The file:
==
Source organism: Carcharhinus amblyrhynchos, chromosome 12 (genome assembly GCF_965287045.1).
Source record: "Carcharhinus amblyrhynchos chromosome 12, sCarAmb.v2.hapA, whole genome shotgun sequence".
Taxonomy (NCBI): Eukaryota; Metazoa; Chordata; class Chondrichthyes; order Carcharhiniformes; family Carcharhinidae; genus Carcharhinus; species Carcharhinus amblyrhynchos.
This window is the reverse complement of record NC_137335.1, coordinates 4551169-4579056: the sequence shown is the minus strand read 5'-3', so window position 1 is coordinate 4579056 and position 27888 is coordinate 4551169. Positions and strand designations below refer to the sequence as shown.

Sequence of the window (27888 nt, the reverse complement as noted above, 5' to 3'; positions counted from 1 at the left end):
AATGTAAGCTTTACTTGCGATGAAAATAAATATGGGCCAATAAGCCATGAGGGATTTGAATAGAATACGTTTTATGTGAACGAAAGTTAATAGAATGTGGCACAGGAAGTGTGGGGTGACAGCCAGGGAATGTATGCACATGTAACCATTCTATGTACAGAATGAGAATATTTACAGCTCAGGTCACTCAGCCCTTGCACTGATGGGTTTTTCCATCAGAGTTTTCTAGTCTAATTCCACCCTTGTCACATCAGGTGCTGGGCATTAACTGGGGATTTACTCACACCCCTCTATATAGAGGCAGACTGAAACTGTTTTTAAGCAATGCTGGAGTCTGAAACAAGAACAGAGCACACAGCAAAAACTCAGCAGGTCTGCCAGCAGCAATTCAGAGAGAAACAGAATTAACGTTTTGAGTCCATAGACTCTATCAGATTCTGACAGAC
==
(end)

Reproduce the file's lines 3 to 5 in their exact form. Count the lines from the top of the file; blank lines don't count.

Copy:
Taxonomy (NCBI): Eukaryota; Metazoa; Chordata; class Chondrichthyes; order Carcharhiniformes; family Carcharhinidae; genus Carcharhinus; species Carcharhinus amblyrhynchos.
This window is the reverse complement of record NC_137335.1, coordinates 4551169-4579056: the sequence shown is the minus strand read 5'-3', so window position 1 is coordinate 4579056 and position 27888 is coordinate 4551169. Positions and strand designations below refer to the sequence as shown.

Sequence of the window (27888 nt, the reverse complement as noted above, 5' to 3'; positions counted from 1 at the left end):